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Legislative Assembly for the ACT: 2003 Week 12 Hansard (19 November) . . Page.. 4353 ..

Clauses 15 to 21, as amended, agreed to.

Remainder of bill, by leave, taken as a whole and agreed to.

Bill, as amended, agreed to.

Occupational health and safety awards

Ms MacDonald, pursuant to standing order 128, fixed a future day for the moving of the motion.

Mr Noel Phillip Cheney-award

MR SMYTH (Leader of the Opposition) (5.14): I move:

That this Assembly gives its congratulations to Mr Noel Phillip (Phil) Cheney for being awarded the NW Jolly Medal, the highest honour of the Institute of Foresters Australia, and commends Mr Cheney on his contribution to the ACT in the area of bushfire behaviour and management.

Mr Speaker, standing in my name on the notice paper is a motion concerning one Noel Phillip Cheney. He would be very upset if he ever heard you call him Phillip because Phil Cheney is a very ordinary Australian, a very ordinary Canberran, who goes about his job in the most exemplary way.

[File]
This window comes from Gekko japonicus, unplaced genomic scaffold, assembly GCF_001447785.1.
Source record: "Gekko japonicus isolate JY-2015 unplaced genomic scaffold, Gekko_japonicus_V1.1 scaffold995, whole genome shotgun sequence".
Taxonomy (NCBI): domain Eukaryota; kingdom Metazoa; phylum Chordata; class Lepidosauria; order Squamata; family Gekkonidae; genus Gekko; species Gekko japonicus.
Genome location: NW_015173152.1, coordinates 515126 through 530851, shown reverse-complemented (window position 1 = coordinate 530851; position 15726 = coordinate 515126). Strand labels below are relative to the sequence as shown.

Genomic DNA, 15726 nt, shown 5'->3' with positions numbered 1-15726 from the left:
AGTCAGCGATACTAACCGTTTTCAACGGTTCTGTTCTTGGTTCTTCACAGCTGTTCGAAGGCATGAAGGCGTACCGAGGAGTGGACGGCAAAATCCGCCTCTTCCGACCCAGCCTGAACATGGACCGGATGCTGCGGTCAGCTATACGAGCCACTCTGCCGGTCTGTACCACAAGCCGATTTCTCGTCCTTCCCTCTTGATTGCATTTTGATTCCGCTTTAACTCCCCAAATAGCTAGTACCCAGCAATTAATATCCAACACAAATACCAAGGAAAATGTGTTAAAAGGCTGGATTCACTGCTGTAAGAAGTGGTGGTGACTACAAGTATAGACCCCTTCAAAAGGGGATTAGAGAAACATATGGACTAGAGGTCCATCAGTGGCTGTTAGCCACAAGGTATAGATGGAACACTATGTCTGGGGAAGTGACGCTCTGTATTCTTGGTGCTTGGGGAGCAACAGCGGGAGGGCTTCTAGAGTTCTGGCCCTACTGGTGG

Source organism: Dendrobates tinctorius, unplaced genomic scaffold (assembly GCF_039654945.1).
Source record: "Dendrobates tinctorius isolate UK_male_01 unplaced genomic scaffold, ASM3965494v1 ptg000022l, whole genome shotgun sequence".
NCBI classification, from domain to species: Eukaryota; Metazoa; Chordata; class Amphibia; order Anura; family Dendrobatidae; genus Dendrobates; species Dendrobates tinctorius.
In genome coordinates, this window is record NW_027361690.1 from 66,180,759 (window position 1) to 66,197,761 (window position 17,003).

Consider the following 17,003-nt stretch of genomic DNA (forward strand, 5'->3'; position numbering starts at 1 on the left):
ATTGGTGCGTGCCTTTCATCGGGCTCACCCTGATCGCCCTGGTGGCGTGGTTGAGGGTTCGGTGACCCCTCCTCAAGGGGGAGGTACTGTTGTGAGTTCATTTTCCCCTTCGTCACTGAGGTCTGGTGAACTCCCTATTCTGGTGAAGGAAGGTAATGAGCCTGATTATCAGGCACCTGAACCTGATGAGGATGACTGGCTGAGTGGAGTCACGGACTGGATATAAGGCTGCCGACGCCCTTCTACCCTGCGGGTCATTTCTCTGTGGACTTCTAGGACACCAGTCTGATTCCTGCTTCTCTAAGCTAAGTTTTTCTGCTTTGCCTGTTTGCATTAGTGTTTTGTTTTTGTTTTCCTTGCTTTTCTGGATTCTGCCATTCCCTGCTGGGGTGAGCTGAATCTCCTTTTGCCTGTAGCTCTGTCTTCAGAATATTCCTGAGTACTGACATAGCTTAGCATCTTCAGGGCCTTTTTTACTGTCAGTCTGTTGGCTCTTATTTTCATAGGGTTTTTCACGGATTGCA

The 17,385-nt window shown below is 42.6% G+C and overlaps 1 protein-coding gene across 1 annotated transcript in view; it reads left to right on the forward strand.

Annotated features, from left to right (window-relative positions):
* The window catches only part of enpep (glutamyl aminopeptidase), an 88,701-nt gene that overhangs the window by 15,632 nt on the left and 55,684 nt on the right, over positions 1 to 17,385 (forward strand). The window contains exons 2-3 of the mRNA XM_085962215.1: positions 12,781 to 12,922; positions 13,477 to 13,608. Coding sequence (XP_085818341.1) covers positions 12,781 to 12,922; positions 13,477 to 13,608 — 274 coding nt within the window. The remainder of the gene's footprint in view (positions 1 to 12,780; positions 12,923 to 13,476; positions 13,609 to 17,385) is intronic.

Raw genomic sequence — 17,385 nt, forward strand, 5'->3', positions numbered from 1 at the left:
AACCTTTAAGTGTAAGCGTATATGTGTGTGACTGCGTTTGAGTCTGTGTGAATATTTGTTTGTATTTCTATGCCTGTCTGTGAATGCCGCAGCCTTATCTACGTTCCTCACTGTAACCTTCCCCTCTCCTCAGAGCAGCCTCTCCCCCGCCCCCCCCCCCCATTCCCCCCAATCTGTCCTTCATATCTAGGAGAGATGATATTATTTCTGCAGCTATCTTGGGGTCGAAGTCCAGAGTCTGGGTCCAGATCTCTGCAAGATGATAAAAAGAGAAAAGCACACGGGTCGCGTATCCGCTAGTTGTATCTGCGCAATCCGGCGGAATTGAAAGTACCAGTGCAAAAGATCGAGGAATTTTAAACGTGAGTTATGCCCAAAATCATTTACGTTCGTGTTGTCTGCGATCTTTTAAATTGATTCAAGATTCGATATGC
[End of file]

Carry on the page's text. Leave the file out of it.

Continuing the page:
Phil's years of support to the forestry industry of Australia and to forests around the world is to be recognised tomorrow evening when he receives the NW Jolly Medal. The NW Jolly Medal is awarded by the Institute of Foresters of Australia, and the citation of the award will read:

Awarded as the Institute's highest and most prestigious honour for outstanding service to the profession of forestry in Australia.

Mr Speaker, Phil Cheney became a forester in 1963, and so 40 years later in 2003 his profession is to recognise a man who in that 40 years has been a student, forester, teacher, researcher, author, lecturer, firefighter, adviser and scientist. He even managed to find time to become a husband to Cynthia and a father to three children as well as remain a very active member of the Institute of Foresters of Australia.

It is interesting to reflect on his history, because this is a man who, although born in Ballarat, moved to Canberra where he received in 1963 a Diploma in Forestry from the former Australian Forestry School. From there he has just gone to what can only be described as lofty heights. In 1963 he was a forestry officer grade 1. He is a man who started at the bottom and worked his way up. He worked at the Forestry Research Institute and his first project was to establish a watershed research subsection and carry out research into stream turbidity and sediment sources in the forested catchments providing Canberra's water.

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